Multiple epiphyseal dysplasia (MED) is a general term for a group of disorders characterized by abnormal development of the bone and cartilage of the epiphyses, the rounded ends or "heads" of the long bones. 

There are two types of multiple epiphyseal dysplasia depending on their pattern of inheritance. Both the dominant and recessive types have relatively mild signs and symptoms.

Dominant multiple epiphyseal dysplasia

Dominant multiple epiphyseal dysplasia is a general term for a group of genetic disorders characterized by skeletal malformations (dysplasia) including those affecting bones of the hands, feet and knees. Joint pain – particularly of the hips or knees – is also common and often develops during childhood. 

Initial signs may include pain in the hips and knees following exercise. Progressive joint disease, particularly of the large weight-bearing bones, is common. Dominant multiple epiphyseal dysplasia is caused by mutations in certain genes.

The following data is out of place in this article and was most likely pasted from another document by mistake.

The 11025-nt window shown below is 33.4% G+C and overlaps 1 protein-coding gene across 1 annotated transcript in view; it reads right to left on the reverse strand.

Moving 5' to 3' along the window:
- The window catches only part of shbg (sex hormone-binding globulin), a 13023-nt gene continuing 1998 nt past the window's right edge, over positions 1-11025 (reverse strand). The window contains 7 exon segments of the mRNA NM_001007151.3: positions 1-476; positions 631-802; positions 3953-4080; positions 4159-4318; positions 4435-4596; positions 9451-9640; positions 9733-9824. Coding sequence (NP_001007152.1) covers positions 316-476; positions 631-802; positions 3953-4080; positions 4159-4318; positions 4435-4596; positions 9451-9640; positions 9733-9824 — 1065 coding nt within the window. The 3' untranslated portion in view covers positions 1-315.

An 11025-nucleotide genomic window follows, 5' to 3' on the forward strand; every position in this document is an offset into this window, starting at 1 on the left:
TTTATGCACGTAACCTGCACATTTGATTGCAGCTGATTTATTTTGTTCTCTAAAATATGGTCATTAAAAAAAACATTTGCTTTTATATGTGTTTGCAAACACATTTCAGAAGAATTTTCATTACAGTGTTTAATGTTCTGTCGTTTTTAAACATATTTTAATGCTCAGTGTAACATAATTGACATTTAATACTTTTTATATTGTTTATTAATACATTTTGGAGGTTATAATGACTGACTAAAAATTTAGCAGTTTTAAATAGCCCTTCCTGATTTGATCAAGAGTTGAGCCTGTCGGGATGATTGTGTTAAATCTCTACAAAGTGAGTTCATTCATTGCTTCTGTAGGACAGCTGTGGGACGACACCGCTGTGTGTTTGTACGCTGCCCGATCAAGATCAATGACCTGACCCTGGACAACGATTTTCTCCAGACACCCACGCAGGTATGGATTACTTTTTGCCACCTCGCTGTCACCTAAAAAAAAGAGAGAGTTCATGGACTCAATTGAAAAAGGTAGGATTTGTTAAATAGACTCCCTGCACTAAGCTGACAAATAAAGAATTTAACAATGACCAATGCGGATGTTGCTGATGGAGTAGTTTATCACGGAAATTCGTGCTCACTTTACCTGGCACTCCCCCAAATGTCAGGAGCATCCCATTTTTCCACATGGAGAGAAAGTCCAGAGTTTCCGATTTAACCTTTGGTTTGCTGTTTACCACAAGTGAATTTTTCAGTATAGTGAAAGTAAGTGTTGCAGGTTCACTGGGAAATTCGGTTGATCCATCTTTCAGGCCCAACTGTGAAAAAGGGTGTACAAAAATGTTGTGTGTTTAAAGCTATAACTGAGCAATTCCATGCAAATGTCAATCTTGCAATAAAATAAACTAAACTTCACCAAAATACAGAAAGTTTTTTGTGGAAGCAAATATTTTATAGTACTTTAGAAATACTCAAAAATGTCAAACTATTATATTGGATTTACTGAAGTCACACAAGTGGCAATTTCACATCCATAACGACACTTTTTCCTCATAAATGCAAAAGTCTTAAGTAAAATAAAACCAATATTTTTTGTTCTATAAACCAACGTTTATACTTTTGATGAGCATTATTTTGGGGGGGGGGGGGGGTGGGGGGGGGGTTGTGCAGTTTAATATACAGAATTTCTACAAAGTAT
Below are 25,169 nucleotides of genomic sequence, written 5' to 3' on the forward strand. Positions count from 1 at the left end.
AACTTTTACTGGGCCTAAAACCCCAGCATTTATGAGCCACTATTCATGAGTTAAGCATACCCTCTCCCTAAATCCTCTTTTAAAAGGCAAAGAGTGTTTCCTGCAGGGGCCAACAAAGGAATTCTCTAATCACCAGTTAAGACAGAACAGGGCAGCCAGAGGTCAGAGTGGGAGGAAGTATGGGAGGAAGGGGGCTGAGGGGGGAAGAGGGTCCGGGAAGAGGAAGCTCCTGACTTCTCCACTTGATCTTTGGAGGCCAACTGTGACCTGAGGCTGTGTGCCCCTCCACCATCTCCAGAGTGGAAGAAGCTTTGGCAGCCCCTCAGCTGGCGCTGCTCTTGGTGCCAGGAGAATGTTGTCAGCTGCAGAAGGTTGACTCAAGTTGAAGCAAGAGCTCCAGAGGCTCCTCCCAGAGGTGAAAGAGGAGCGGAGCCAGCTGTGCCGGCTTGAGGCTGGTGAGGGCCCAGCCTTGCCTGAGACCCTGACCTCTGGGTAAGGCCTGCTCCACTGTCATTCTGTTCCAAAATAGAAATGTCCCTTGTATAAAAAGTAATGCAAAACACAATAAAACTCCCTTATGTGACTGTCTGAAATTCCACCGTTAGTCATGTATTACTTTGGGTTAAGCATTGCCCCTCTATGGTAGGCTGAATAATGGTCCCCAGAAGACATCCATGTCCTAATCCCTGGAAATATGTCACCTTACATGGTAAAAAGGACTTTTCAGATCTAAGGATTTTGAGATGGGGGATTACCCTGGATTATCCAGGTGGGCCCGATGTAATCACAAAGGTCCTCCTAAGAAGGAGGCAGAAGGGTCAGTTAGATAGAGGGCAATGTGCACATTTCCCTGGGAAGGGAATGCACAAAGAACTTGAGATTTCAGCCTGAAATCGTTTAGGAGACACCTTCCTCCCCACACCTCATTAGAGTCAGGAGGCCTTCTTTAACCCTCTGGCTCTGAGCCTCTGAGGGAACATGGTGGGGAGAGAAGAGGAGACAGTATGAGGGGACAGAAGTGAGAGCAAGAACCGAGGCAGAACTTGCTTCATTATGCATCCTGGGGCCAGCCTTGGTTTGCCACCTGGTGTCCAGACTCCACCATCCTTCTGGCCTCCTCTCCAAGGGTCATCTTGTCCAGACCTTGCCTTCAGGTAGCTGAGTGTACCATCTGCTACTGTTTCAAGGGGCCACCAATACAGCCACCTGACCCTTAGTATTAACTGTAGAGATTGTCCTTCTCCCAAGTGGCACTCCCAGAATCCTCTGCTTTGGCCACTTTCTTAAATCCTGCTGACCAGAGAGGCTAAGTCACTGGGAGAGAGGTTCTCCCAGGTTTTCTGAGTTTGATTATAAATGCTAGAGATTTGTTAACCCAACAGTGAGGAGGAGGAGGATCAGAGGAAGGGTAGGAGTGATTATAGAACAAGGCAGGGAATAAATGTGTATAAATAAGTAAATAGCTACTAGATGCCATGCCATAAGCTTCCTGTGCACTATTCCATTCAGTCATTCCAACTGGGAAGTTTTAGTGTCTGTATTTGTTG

Recessive multiple epiphyseal dysplasia

Recessive multiple epiphyseal dysplasia (rMED) is a rare genetic disorder characterized by abnormal skeletal development mainly affecting the growth zones of the long tubular bones (dysplasia) including those affecting bones of the hands, hips, knees and feet. Joint pain, particularly of the hips and/or knees, is also common and develops during childhood. 

Individuals with rMED may exhibit additional abnormalities such as mild sideways curvature of the spine called scoliosis. Certain malformations such as clubfoot or cleft palate can be present at birth (congenital). 

Resources for families

For more resources and additional details, visit The Genetics Home Reference